Residents remain living in ‘unsafe’ towers on Edmonton estate

Cheshire House and Shropshire House had their gas supplies switched off a year ago and are set to be demolished but residents are still awaiting alternative accommodation, reports James Cracknell

Shropshire House (left) and Cheshire House (right) could both be demolished
Shropshire House (left) and Cheshire House (right)

More than 100 families continue to live in tower blocks on an Edmonton estate over a year after they were found to be structurally unsound – with several residents telling the Dispatch they feel “unsafe” living there.

Enfield Council has been urged to speed up the evacuation of residents from Cheshire House and Shropshire House on Shires Estate, which both had their gas supplies cut last winter after they were found at risk of collapse in the event of an explosion.

The news even made national headlines in December 2022 when Cheshire House residents were forced to shower in outdoor cubicles during freezing weather, as the council scrambled to install an alternative hot water system.

Three-quarters of residents living in the two towers voted to leave last March but, as of November, 132 out of the 204 flats in total remained occupied. The council says 95 offers of alternative accommodation have now been accepted.

Speaking to the Dispatch, residents voiced their frustrations with the length of time it was taking the council to arrange new accommodation, the conditions of the blocks, and the inflated cost of heating their homes using electric heaters.

Abdirahim Abdillihi, who lives in Cheshire House, said living there was “scary”, while a resident of Shropshire House said: “They told us it was unsafe, but we are still living here.”

When the Dispatch visited, signs were visible inside both towers which warned residents that “gas canisters may not be used or kept in this building”.

A survey of Shropshire House prepared by consultancy firm Ridge in May 2022, which has been seen by the Dispatch, concluded: “The re-assessment of the blocks has shown that, even with the piped-gas supply stripped from the building, they remain insufficiently robust to resist disproportionate collapse.”

Residents of a Bristol tower block were evacuated immediately in November when the building was found to be structurally unsound. The opposition Conservative group’s housing spokesperson questioned why similarly swift action wasn’t taken at Shires Estate. Lee Chamberlain said: “It can’t be allowed to drag on. These blocks are ultimately unsafe. In the structural integrity report, the buildings fail on almost every count. It makes for horrific reading.

“The risk is small but it is a risk – in Bristol they evacuated everyone immediately.”

The council says the Bristol issue is “not comparable”.

Flats sealed off inside Shropshire House
Flats sealed off inside Shropshire House

Several Shires Estate residents also complained that the cost of heating their flats has “doubled” since the gas was switched off last winter, but the council had not given them enough to cover it.

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Cllr Chamberlain submitted an urgent motion on Shires Estate at November’s full council meeting, but it was rejected for debate. He pointed out that the Labour administration’s original intention was to connect the towers to its district heating network, Energetik, rather than decommission them.

“We had to drag them kicking and screaming to the position we are at now. They have had their head in the sand on this.”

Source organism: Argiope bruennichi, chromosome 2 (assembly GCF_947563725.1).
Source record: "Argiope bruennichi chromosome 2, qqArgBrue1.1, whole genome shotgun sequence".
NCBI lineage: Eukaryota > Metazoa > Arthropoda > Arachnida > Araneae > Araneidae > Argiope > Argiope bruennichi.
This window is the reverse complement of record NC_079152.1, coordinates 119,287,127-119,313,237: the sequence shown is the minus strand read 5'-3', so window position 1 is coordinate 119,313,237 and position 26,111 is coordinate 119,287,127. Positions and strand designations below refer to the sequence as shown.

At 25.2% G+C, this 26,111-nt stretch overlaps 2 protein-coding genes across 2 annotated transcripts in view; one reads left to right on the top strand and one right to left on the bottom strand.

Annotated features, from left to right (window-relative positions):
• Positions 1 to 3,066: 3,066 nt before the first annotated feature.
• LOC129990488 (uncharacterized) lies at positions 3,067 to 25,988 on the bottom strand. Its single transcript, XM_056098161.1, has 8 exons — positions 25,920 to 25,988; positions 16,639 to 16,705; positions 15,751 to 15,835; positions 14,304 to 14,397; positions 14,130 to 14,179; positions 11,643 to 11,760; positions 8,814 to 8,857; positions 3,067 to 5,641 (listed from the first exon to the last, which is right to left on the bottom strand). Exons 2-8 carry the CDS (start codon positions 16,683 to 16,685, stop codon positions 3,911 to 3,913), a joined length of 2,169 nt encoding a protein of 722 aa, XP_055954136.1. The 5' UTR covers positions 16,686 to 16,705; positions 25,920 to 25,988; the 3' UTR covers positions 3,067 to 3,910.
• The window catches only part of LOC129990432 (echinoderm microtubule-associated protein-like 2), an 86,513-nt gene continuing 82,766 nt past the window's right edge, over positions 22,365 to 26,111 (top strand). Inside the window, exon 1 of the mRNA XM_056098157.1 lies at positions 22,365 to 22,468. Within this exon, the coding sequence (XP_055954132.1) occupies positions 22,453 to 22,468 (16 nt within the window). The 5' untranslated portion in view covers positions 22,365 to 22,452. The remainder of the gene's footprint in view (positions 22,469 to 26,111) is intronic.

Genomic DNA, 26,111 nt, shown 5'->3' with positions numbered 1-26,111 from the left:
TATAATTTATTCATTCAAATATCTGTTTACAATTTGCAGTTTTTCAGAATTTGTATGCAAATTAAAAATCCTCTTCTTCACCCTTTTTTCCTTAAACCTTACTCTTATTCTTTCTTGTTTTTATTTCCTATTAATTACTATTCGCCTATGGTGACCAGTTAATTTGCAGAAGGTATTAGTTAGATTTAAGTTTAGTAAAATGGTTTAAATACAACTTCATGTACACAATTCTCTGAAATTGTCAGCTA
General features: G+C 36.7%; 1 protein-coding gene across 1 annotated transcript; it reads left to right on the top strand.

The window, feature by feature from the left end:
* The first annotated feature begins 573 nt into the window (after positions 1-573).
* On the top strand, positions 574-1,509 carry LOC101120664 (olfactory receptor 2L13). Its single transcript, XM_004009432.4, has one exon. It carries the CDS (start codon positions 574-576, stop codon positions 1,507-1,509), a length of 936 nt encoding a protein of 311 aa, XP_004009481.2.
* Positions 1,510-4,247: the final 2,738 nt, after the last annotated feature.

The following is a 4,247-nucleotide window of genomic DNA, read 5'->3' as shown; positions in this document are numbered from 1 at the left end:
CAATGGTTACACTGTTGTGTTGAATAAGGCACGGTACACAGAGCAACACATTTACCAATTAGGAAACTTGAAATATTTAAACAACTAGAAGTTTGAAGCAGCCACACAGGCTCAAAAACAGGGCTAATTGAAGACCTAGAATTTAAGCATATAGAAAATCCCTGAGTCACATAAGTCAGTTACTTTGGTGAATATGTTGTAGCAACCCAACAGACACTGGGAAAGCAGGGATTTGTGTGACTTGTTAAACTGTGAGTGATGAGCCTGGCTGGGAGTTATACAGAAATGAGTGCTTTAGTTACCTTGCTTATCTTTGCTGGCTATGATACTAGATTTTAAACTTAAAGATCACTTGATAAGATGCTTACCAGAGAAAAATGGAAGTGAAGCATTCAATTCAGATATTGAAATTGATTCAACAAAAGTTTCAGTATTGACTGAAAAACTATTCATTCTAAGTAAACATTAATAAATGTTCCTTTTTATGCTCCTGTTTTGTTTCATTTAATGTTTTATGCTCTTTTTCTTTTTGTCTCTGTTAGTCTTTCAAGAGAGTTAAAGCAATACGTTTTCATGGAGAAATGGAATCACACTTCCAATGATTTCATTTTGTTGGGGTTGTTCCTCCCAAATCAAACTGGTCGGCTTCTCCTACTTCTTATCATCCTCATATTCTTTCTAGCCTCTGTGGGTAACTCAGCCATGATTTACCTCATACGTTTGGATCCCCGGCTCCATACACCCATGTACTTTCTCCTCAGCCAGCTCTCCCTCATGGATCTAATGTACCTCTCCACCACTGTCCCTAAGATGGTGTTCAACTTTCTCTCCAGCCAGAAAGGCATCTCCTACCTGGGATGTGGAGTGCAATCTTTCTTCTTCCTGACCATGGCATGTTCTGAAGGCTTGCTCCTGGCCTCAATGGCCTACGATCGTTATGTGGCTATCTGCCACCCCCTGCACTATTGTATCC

However, the Regulator of Social Housing ruled the council’s actions over Shires Estate “did not demonstrate a wider failure to meet our standards”.

The council is now offering tenants in the two blocks alternative properties and buying back leasehold flats.

At the nearby Meridian Water redevelopment, the first residents moved in last September, but one Shropshire House tenant said she’d been forced to reject an offer of housing there because it would raise her rent from £104 per week to £185.

Signs inside the blocks warn residents not to keep gas canisters
Signs inside the blocks warn residents not to keep gas canisters

The latest stats show the council has met only 75% of its three-year housing target. Cllr Chamberlain added: “The council is now struggling to re-home people because it’s failed year-on-year to develop the housing we need.”

A council spokesperson said: “Enfield Council has been working hard to decant the blocks as soon as possible by matching tenants with new homes that meet their needs.

“So far, 194 offers have been made, and we continue to support residents who remain. We have been offering considerable financial support to cover bills, which last month was a £445.30 payment per household. In addition, rehousing teams are on site to offer advice.

“We’ve always prioritised the safety of residents. The [structural integrity] report in May last year was immediately discussed with the gas supplier and an agreed route to replace the heating system was agreed. However, a gas leak was discovered in November [2022] which prompted the disconnection of Cheshire House – this changed the council’s plans.

“The Shires blocks differ from the tower in Bristol and are not comparable.”

Regarding Cllr Chamberlain’s motion, the spokesperson said it was “rejected by the mayor of Enfield because it wasn’t submitted by the deadline” and the issue had been discussed at three prior meetings.

Edmonton MP Kate Osamor has urged the council to move faster on the evacuation and said Shires Estate residents should not have faced “another Christmas in housing which is neither suitable nor safe”.

The Labour MP added: “It is disappointing that the evacuation of Cheshire House and Shropshire House has not been completed. Having heard from constituents who remain in the blocks it’s clear conditions have deteriorated.”

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